The other day I took one of those online surveys. You know, the ones where you get paid meaningless currency to tell the survey company what cell phone network you use, which billboard advertisement you prefer, the projected date of when you are going to buy your next new car. Well, inevitably, these surveys all start with basic demographic questions including the question I now dread: what do you do?
I guess it’s not so much the question I find dreadful, as the multiple choice answers:
- Unable to work
- Temporarily unemployed
- Self Employed
- Employed for Wages
If those are the options, what am I? Temporarily unemployed? Uh… I suppose that could be me. I mean, I figure I might someday get some kind of job. Homemaker? Is that even PC? I don’t even know what “homemaker” means. Someone who makes the bed, buys groceries, prepares meals? If that’s the case, sure–I’m a homemaker. But aren’t we all? As far as I can tell, “homemaking” seems to be a part of a functioning, healthy lifestyle. Besides, with no kids and a very capable husband who does his fair share of “home making” I feel guilty claiming “homemaker” as my primary title. Even more importantly, I feel frustrated because the outside world wants to define me simply by “what I do” and my “job.”
I say outside world, because it’s not just surveys. Since I stopped working (last year I worked with English as a Second Language students and taught an English Essential Skills class at the local high school) I have become keenly aware of how many times I’ve been asked, “So what do you do?”
So what do I do? (Thanks for asking, by the way.) Well, when people ask, I usually avoid the question by telling people that I used to work with ESL kids, but I found that position to be restrictive. It’s no fault of the people I worked for or with, it’s just that, with my ESL training, I felt like I could be doing a lot more to help the students had the system been structured in a way that would allow me to do more than sit in on different classes and take copious amounts of notes.
But that doesn’t really answer the question, does it? Well, when I talked over the survey options with Nate, he told me I should have said “Self Employed.” No, I don’t have a business or make money, but I do work for myself. Currently, I spend as much time as possible working on our plans and projects for Guatemala. Satisfying and rewarding, but not a “job” because there’s no paycheck. Sometimes I substitute teach, mainly because I feel guilty not bringing in any money. I’m starting to keep up with this blog, which takes a ton more time than you might imagine. Every now and then I get to help out friends by watching their babies. Together, Nate and I are mentoring and teaching small group leaders who are a part of InterVarsity at ISU. I also spend loads of time with my husband, which is the primary thing that holds me back from running out and getting a “real job” with benefits, paid vacations, and 40-hour work weeks. As of right now, a company would have to offer tremendous incentives for me to give up my lifestyle and go work for them. And when I say incentives, I’m not talking about money. I want time.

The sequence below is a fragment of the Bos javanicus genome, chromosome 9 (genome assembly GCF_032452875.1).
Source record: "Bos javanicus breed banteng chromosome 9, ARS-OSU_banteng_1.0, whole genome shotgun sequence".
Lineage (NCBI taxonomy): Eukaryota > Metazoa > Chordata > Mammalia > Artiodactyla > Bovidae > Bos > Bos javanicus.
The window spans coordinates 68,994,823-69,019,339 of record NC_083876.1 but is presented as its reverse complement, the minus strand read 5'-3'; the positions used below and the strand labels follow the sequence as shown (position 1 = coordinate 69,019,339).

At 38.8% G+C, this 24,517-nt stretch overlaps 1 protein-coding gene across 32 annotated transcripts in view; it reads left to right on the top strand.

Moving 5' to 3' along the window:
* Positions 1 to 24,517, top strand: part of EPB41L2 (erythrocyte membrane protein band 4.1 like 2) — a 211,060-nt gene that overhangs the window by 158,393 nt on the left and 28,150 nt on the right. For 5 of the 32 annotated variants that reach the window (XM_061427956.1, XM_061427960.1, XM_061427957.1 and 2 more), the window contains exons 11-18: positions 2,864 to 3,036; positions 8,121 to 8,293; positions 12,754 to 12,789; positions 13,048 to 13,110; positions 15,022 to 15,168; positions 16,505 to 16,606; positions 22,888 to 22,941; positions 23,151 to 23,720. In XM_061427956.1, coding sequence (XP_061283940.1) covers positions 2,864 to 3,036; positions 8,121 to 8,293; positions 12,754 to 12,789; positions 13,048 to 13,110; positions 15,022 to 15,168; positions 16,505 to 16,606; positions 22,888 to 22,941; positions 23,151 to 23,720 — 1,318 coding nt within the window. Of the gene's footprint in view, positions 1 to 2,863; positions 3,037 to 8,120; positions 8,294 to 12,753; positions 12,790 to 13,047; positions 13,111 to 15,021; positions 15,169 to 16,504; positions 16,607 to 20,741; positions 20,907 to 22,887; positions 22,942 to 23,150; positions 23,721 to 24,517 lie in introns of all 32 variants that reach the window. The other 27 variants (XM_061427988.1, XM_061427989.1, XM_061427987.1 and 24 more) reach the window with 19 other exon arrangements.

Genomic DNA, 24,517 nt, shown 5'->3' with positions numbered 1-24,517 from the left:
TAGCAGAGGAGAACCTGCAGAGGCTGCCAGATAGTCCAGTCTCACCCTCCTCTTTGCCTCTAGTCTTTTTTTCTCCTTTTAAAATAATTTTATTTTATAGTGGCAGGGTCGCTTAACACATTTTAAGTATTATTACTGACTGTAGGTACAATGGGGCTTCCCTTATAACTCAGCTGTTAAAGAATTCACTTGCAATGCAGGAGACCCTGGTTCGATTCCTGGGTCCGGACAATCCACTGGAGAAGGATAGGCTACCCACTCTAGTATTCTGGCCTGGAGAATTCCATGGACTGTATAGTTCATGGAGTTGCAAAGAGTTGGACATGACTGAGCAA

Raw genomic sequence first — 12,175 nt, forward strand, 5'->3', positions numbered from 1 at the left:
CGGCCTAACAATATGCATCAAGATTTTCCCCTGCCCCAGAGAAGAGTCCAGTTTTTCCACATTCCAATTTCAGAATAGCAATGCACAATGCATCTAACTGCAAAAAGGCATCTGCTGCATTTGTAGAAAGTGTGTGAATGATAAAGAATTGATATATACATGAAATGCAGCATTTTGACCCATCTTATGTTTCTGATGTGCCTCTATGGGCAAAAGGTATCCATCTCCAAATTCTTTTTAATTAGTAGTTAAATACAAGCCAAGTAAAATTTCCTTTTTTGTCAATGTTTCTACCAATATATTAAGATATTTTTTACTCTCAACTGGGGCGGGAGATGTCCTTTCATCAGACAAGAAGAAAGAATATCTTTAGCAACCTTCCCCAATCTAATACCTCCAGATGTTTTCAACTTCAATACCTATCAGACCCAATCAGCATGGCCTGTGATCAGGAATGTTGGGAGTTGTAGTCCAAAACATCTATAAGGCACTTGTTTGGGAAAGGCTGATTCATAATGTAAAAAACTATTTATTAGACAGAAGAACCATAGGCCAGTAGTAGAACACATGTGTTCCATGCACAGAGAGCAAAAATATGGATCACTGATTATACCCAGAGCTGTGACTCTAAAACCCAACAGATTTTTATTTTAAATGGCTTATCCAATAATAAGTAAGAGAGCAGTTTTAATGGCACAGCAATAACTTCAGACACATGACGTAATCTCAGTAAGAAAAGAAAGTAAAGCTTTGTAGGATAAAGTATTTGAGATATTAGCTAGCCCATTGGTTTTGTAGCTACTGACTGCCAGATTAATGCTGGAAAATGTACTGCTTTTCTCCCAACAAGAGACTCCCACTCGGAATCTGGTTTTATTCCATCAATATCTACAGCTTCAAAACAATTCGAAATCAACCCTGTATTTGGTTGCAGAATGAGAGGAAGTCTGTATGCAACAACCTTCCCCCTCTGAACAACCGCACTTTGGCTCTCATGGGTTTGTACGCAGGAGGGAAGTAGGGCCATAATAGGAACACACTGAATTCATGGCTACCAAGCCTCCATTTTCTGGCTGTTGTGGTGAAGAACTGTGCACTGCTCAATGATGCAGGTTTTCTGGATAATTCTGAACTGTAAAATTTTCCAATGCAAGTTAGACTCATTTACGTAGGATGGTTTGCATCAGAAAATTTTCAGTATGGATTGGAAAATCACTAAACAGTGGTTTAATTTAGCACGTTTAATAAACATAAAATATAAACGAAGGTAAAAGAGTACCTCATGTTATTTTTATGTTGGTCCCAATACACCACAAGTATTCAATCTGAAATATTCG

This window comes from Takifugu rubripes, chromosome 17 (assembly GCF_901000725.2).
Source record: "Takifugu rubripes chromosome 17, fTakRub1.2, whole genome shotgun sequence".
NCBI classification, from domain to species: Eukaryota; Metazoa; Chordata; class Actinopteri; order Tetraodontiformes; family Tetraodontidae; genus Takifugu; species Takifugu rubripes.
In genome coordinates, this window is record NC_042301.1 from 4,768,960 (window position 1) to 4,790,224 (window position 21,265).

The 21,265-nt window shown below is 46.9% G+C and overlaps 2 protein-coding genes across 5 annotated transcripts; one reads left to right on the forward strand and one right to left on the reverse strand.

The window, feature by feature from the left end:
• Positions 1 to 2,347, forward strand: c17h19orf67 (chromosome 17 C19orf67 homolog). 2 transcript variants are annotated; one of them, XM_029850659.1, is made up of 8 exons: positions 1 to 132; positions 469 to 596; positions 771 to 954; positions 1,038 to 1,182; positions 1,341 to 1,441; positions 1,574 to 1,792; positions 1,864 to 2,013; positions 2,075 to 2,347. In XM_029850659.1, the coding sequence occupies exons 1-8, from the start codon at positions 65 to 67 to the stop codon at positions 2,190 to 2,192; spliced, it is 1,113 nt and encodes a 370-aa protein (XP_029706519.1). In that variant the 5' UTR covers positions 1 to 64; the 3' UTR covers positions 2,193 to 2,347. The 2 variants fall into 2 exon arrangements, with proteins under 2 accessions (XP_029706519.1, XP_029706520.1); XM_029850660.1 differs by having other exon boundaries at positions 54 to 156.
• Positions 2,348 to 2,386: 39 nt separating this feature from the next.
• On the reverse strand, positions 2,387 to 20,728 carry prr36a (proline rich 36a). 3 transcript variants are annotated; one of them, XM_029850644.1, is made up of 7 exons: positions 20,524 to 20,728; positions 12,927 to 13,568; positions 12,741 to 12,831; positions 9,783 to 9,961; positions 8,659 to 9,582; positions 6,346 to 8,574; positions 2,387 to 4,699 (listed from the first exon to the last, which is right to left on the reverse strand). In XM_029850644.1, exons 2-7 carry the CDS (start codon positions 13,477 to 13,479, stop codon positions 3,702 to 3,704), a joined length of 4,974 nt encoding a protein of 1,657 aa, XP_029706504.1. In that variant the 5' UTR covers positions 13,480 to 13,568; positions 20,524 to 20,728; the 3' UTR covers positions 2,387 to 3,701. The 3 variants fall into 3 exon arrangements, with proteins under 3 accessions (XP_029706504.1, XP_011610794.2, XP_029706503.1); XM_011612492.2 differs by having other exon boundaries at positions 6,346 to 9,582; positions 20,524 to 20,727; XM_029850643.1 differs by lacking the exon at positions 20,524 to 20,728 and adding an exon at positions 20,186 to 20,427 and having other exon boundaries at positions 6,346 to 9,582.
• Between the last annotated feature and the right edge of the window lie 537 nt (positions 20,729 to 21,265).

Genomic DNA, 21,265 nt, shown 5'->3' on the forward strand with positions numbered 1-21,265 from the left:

Which doesn’t mean there aren’t times I feel like I “need” a job or higher degree (currently, the idea of working at the new Hilton Garden Inn is top of my list. Cheap hotel perks are simply irresistible). Sometimes I feel lazy because I don’t have a job. I feel guilty when I occasionally sleep in on a weekday. I feel like I’m wasting my college degree and my potential. I feel like I (we) should be working our butts off now and saving enormous amounts of cash, so that, in the future, when we want to have kids, we can cut back. However, when I get in these morose moods, Nate is great about reminding me that just because the world says I need to have a “job,” doesn’t mean a job is really what I need. He’s continually challenging me to find out what I really want to do (Write? Do non-profit work? Be a counselor? Teach at a university?). He reminds me that we’ve seen too many people waste away in a job they hate simply because they have to pay the bills and/or crave a big paycheck.
So, as long as we don’t need that big paycheck (perhaps we’ll tell you some other time how we manage to live on a rather small income), I think I can handle the awkwardness and shame that occasionally accompanies the dreaded question, “What do you do?” Because, believe it or not, I’m proud of what I do. Even if I can’t answer the question.